Imagine living in the world’s third-largest city with a population of more than 20 million people. Now imagine living in one of its 16 boroughs where 130,000 of its inhabitants are served by only 12 health centers, 30% have completed primary school and the main economic activity is the production and sale of fruit and sauces.
This city — Mexico City — is the economic, industrial and cultural center of the country, yet within its limits lies the impoverished borough of Milpa Alta. More than 50% of its residents are women. Traditional financial services are out of their reach because they work in the informal sector. With 11,000 other people per health center to contend with, accessing it means precious time away from their businesses and lost income. They are also raising children so learning new skills is out of the question.
Despite these challenges, these women have a burning desire for a better life for themselves and their families. As a native Mexican and President and CEO of Pro Mujer, a Latin American women’s development organization, I am particularly proud to share how we are helping the women of Milpa Alta to break the cycle of poverty.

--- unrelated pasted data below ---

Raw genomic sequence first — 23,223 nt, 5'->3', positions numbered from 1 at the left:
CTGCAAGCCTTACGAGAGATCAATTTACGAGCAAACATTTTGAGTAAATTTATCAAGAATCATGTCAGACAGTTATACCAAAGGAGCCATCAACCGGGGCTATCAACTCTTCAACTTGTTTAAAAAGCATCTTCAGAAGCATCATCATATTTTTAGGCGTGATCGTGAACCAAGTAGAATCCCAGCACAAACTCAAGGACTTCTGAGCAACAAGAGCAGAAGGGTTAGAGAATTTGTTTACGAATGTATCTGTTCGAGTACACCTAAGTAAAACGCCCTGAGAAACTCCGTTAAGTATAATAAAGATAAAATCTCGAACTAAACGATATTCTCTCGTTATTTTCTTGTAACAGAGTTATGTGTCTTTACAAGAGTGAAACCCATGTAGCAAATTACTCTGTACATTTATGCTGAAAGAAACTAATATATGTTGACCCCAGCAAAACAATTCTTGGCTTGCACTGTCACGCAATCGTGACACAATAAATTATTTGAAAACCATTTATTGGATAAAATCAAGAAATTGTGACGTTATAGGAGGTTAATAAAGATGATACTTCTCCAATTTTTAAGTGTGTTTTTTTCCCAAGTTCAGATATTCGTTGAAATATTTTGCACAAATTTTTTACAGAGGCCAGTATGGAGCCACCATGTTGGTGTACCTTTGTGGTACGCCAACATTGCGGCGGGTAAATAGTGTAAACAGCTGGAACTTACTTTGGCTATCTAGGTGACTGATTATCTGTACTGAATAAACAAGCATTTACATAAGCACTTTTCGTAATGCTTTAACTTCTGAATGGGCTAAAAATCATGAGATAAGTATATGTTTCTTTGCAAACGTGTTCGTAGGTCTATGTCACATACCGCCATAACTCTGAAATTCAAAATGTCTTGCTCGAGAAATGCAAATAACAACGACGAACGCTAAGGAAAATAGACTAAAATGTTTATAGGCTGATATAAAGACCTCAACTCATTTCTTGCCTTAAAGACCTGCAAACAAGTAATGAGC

Today, we are opening our newest center there, thanks to the generous support of MasterCard. This marks our 44th center in Mexico and our 177th in Latin America. In our first year alone, we expect to provide 400 strong and hardworking women with easy and convenient access to financial services such as small loans, savings and insurance; business and empowerment training and preventive health education.
These services will be delivered in a “one-stop shopping” manner in a safe and supportive environment. At Pro Mujer, we believe every woman has the potential to transform their lives and improve the lives of their families and communities..do you?
On April 18th, MasterCard helped Pro Mujer open our latest center in Mexico City’s Milpa Alta neighborhood. Click here to read Patricia Devereux‘s, Group Head of Corporate Philanthropy and Citizenship for MasterCard Worldwide, thoughts about breaking the cycle of poverty.